St. Wilfrid’s is a beautiful medieval building on Church Lane, overlooking the Trent valley. The
Church, at one time, was an outpost for the Knights Hospitallers of St John, and has many interesting features, old and new.
We offer a varied pattern of Sunday services including both quiet, reflective Holy Communion and our monthly Worship for All, to which families are particularly welcome, young and old.
Special services are also organised for specific occasions at different times throughout the year. For more information contact Anne Heathcote (01332 703915)
Our usual Sunday pattern is:
1st Sunday in the month:
9.00 a.m. Holy Communion (said)
2nd Sunday in the month:
10.30 a.m. Morning Worship.
3rd Sunday in the month:
10.30 a.m. Holy Communion.
4th Sunday in the month:
10.30 a.m. Worship for All.
Our other activities include:
Coffee Morning with a Speaker every 2nd Saturday in the month from 10.30 a.m. in Church.
Youth Group meets every Wednesday evening at 7.00 p.m. in Church.
The village school, Sale and Davys Primary School has close links with the Church
The Barrow Singers, that support the Church when requested, rehearse on Monday evenings and perform concerts throughout the year. Contact the membership secretary, Judith on 01332 862326.
St Wilfrid’s Church – A brief history and description
A Church of Significance
The history and architecture of this beautiful medieval church has been largely dismissed by historians as being considered of less importance than its famous neighbours at Melbourne and Repton, and of the adjacent parishes of Weston and Twyford. However, this is unjustified and undervalues the significance of a fine medieval parish church successfully serving the needs of its country parish whilst suffering the privations of neglect and eventually desecration of its fine artefacts. The church, much admired for its simplicity and light, has survived as a remarkable monument to its rural history and the present PCC are researching its past and will produce a document chronicling its history.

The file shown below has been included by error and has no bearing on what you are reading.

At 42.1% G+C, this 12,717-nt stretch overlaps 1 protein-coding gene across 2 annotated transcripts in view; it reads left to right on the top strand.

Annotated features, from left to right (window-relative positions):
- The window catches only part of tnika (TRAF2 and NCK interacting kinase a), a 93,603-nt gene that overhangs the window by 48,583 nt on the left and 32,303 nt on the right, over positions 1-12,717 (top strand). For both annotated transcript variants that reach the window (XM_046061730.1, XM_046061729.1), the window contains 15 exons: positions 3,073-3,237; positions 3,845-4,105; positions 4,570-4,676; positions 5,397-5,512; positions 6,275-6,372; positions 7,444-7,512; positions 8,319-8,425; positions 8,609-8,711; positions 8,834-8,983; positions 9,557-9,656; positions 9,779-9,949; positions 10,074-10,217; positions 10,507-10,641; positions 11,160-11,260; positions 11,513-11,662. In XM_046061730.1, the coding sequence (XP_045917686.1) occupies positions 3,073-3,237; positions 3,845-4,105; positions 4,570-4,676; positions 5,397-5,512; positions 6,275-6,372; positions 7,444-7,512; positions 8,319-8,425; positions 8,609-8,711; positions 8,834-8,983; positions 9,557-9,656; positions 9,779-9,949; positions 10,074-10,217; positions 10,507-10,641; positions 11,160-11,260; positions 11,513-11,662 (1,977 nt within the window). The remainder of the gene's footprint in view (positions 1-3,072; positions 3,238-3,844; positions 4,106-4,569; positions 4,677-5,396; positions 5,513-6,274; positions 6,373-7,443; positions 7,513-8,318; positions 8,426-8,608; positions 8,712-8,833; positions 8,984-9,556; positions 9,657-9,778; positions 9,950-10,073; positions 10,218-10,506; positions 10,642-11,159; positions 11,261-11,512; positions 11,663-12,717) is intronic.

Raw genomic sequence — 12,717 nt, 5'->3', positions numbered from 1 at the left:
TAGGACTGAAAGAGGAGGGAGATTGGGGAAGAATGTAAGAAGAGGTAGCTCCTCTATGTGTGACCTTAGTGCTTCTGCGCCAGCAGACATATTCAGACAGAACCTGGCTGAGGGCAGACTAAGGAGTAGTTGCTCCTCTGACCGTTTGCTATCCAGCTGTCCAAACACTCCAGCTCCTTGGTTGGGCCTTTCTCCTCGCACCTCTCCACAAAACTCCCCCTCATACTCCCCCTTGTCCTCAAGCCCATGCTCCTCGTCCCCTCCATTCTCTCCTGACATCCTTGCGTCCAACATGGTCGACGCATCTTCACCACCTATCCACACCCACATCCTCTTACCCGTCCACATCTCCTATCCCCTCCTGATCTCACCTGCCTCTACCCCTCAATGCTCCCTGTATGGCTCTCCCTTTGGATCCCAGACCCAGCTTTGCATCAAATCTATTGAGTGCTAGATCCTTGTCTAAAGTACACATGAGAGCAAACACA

The Church at Barrow on Trent is mentioned in the Domesday Book. It is now known as St Wilfrid, but has been previously dedicated to St Helen and also to St Luke. There have been no confirmed signs of Saxon or Norman work in the present Church so this was possibly a wooden building. However, there is a blocked round-headed priest’s doorway on the outside of the south wall of the chancel of very early origin, and signs of Saxon short and long work in the masonry of the north wall of the nave. The present building dates from the mid 12th-century. Robert de Bagpuize (d. c. 1166) gave the church of Barrow upon Trent to the Priory of St John of Jerusalem, otherwise known as the Knights Hospitallers, so this and later medieval work would have been their work. Until its dissolution in 1543 the estate was run as a ‘camera’ of their Preceptory at Yeaveley. Following the dissolution of the Order in England, the Commander of Yeaveley and Barrow was elected Lieutenant-Turcopolier of Malta. The Order had a house at Arleston, just across the fields, and their nearness and involvement may account for the beauty of the Church. The St John Ambulance Brigade is the successor of the Knights Hospitallers.